I needed a few cranberries for decoration on the Yule Cake, so with left over 11.75 oz of the 12 oz bag, I saw and made this recipe for a cranberry merengue pie. (You can take the boy out of Vermont…) Never having made one and needing a dessert to augment the smallish Yule Cake, I thought, Let’s give it a try, waste not, etc.
Cranberry Meringue Pie
For the filling:
• 1 12-ounce bag whole cranberries, fresh or frozen
• 3/4 cup water
• 1 cup granulated sugar
• 3 large egg yolks
• 3 tablespoons cornstarch
• 4 tablespoons cold salted butter, cubed
• 1 8- or 9-inch pie crust, any kind, par-baked if necessary
For the meringue:
• 150g (or ¾ cup) granulated sugar
• 60ml (or ¼ cup) water
• 60g (or ¼ cup) egg whites (about 2 large egg whites)
To make the filling,
- Combine the cranberries, water, and sugar in a medium saucepan with a lid. Cover the pot and bring to a boil over medium-high heat. Continue boiling for 3-5 minutes, or until the cranberries have totally disintegrated and the mixture is thick and gloopy. Use a potato masher to speed things up.
- While the cranberries cook, whisk the egg yolks and cornstarch in a large mixing bowl.
- When the cranberries are done, scrape the contents of the saucepan through a fine mesh sieve into the bowl with the eggs and cornstarch. Stir and press on the solids in the sieve until you’ve extracted all the liquid you possibly can, then scrape whatever’s on the bottom of the sieve into the bowl.
- Whisk the cranberry-egg-cornstarch mixture together thoroughly, pour it back into the saucepan, and bring to a boil over medium heat, whisking constantly.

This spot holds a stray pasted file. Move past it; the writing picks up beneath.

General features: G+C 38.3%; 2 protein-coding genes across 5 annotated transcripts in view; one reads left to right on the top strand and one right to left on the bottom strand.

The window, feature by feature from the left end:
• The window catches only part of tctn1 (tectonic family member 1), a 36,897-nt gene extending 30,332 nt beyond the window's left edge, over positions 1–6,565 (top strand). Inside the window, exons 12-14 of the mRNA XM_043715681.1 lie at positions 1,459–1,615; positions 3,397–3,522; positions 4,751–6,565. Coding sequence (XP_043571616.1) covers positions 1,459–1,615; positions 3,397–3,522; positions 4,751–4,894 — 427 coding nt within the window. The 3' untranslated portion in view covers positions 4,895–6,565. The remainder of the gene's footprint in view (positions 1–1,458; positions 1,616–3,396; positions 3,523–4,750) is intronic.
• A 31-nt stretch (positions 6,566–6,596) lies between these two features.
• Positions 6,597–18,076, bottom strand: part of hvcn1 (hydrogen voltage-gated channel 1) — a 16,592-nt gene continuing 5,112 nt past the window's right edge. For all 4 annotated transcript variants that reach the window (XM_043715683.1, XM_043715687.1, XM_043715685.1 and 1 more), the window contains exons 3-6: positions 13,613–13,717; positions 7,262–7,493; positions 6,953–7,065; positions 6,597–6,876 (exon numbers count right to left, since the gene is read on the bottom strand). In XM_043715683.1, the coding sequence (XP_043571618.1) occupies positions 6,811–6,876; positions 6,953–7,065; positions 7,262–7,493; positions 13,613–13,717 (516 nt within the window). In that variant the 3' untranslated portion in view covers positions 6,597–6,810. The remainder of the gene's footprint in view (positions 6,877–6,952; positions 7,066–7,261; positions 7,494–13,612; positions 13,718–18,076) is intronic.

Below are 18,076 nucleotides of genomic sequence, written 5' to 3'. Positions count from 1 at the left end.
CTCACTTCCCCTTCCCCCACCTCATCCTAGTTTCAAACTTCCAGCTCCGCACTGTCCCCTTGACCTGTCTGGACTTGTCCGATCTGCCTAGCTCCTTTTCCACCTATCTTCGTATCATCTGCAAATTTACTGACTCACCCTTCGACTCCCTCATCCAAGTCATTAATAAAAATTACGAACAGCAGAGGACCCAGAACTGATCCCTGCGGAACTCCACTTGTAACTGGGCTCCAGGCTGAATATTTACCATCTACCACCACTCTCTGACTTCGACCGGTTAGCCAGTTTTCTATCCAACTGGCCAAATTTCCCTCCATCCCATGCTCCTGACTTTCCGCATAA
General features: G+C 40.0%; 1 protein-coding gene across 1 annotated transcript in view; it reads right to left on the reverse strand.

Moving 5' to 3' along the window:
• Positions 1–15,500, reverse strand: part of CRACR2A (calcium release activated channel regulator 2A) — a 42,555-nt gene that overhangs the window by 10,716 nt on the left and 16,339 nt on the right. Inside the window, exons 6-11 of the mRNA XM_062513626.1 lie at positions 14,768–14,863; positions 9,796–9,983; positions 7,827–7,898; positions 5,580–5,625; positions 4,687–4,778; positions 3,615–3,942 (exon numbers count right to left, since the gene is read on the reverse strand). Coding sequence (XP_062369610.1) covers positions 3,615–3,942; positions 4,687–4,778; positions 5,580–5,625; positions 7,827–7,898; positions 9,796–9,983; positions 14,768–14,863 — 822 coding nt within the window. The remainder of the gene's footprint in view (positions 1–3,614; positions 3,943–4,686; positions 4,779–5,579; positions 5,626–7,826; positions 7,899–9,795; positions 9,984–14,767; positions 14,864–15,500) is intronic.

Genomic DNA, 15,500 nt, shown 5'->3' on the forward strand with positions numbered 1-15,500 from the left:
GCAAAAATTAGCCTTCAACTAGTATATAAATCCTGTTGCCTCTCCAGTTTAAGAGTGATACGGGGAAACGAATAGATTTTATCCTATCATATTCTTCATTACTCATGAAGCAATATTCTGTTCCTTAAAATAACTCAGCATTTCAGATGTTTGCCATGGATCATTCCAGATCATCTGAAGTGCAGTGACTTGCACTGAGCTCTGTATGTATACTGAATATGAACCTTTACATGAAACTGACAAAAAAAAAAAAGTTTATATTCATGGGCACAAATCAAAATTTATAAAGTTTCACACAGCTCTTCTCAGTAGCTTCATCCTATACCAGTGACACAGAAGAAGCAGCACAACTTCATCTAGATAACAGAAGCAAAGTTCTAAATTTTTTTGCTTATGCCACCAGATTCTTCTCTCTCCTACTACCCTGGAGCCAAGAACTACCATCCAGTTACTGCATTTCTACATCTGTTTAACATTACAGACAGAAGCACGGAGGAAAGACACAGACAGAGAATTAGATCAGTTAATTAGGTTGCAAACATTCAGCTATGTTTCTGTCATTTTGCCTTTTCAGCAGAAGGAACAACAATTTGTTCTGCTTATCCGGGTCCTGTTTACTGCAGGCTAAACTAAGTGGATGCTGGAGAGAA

- Cook at a full boil for 3 full minutes while whisking. Finally, whisk in the butter piece by piece until it’s completely incorporated and pour the filling into a prepared pie crust.
- Cool on a rack at room temperature until there’s no heat coming off the bottom of the pan, then refrigerate overnight (or about three hours if you’re on deadline and like living dangerously).
- In a medium-sized saucepan, combine the sugar and water. Heat over low heat, stirring until the sugar has dissolved. Once the sugar has dissolved, turn the heat to medium-high and allow the syrup to come to a boil.
- In the meantime, add the egg whites to a medium-sized, heatproof bowl and mix (with a mixer fitted with the whisk attachment) until foamy and the whites are almost able to hold soft peaks.
- Once the syrup is boiling, clip on a candy (or sugar) thermometer.
- Cook until the syrup reaches 116°C/240°F, then take the pan off the heat and slowly drizzle the hot syrup into the bowl with the foamy egg whites, mixing continuously to prevent the eggs from scrambling. Don’t pour the syrup onto the whisk, or the syrup may splatter against the sides of the bowl (or into your face!). Instead, aim for a spot close to the whisk.
- Once all the syrup has been added, keep mixing until the bottom of the bowl feels cool to the touch and the meringue has cooled down to body temperature.
- Use immediately or keep in the fridge (covered) until ready to use. It’s a very stable meringue, so it won’t start weeping, leaking or collapsing.
Italian meringue can be made two days in advance and stored in the fridge until needed (covered with plastic wrap,) or transferred to a piping bag, sealed, then placed in the fridge.